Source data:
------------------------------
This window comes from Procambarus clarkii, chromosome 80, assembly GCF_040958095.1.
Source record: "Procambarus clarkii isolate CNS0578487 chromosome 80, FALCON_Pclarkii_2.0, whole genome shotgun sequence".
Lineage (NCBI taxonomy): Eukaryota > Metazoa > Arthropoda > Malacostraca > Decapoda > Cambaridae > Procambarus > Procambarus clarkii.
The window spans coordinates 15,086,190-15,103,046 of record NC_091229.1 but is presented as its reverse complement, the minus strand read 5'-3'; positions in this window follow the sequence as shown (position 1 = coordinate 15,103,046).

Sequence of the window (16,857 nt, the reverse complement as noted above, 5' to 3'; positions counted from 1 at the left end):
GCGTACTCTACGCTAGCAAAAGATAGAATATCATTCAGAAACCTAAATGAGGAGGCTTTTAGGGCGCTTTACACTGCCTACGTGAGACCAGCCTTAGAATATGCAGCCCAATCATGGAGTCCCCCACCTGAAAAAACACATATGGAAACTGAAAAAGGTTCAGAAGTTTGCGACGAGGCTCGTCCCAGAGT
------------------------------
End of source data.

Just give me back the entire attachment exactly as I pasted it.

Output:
This window comes from Procambarus clarkii, chromosome 80, assembly GCF_040958095.1.
Source record: "Procambarus clarkii isolate CNS0578487 chromosome 80, FALCON_Pclarkii_2.0, whole genome shotgun sequence".
Lineage (NCBI taxonomy): Eukaryota > Metazoa > Arthropoda > Malacostraca > Decapoda > Cambaridae > Procambarus > Procambarus clarkii.
The window spans coordinates 15,086,190-15,103,046 of record NC_091229.1 but is presented as its reverse complement, the minus strand read 5'-3'; positions in this window follow the sequence as shown (position 1 = coordinate 15,103,046).

Sequence of the window (16,857 nt, the reverse complement as noted above, 5' to 3'; positions counted from 1 at the left end):
GCGTACTCTACGCTAGCAAAAGATAGAATATCATTCAGAAACCTAAATGAGGAGGCTTTTAGGGCGCTTTACACTGCCTACGTGAGACCAGCCTTAGAATATGCAGCCCAATCATGGAGTCCCCCACCTGAAAAAACACATATGGAAACTGAAAAAGGTTCAGAAGTTTGCGACGAGGCTCGTCCCAGAGT